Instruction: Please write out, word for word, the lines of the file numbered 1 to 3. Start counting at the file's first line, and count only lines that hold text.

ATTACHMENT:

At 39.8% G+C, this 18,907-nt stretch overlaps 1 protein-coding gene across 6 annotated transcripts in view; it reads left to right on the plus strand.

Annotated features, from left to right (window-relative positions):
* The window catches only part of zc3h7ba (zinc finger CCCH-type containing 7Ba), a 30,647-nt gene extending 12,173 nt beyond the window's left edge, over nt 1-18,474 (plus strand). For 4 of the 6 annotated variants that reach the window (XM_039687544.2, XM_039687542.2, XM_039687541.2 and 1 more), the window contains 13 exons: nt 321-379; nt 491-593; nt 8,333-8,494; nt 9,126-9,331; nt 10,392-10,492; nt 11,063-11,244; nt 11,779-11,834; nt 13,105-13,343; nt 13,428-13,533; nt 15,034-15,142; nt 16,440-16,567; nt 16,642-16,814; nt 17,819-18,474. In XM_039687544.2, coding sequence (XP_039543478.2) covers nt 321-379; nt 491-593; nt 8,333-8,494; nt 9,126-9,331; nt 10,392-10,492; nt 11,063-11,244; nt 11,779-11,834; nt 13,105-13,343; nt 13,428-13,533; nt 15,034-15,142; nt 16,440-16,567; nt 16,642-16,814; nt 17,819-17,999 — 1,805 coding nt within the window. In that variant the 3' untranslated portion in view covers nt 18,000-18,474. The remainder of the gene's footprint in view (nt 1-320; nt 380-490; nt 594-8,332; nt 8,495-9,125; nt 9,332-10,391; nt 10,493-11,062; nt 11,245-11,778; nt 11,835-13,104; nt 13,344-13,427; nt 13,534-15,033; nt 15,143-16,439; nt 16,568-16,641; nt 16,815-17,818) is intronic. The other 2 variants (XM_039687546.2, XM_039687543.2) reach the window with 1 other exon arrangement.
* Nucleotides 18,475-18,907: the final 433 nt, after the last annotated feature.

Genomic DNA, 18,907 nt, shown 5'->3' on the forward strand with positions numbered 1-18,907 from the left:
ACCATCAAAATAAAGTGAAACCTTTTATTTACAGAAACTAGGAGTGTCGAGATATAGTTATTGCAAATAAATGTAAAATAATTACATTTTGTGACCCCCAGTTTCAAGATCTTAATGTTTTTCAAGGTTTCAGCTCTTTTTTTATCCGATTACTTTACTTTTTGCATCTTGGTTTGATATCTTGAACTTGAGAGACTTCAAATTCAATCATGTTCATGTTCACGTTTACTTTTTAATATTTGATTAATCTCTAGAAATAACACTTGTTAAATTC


At 39.8% G+C, this 18,907-nt stretch overlaps 1 protein-coding gene across 6 annotated transcripts in view; it reads left to right on the plus strand.

Annotated features, from left to right (window-relative positions):
* The window catches only part of zc3h7ba (zinc finger CCCH-type containing 7Ba), a 30,647-nt gene extending 12,173 nt beyond the window's left edge, over nt 1-18,474 (plus strand). For 4 of the 6 annotated variants that reach the window (XM_039687544.2, XM_039687542.2, XM_039687541.2 and 1 more), the window contains 13 exons: nt 321-379; nt 491-593; nt 8,333-8,494; nt 9,126-9,331; nt 10,392-10,492; nt 11,063-11,244; nt 11,779-11,834; nt 13,105-13,343; nt 13,428-13,533; nt 15,034-15,142; nt 16,440-16,567; nt 16,642-16,814; nt 17,819-18,474. In XM_039687544.2, coding sequence (XP_039543478.2) covers nt 321-379; nt 491-593; nt 8,333-8,494; nt 9,126-9,331; nt 10,392-10,492; nt 11,063-11,244; nt 11,779-11,834; nt 13,105-13,343; nt 13,428-13,533; nt 15,034-15,142; nt 16,440-16,567; nt 16,642-16,814; nt 17,819-17,999 — 1,805 coding nt within the window. In that variant the 3' untranslated portion in view covers nt 18,000-18,474. The remainder of the gene's footprint in view (nt 1-320; nt 380-490; nt 594-8,332; nt 8,495-9,125; nt 9,332-10,391; nt 10,493-11,062; nt 11,245-11,778; nt 11,835-13,104; nt 13,344-13,427; nt 13,534-15,033; nt 15,143-16,439; nt 16,568-16,641; nt 16,815-17,818) is intronic. The other 2 variants (XM_039687546.2, XM_039687543.2) reach the window with 1 other exon arrangement.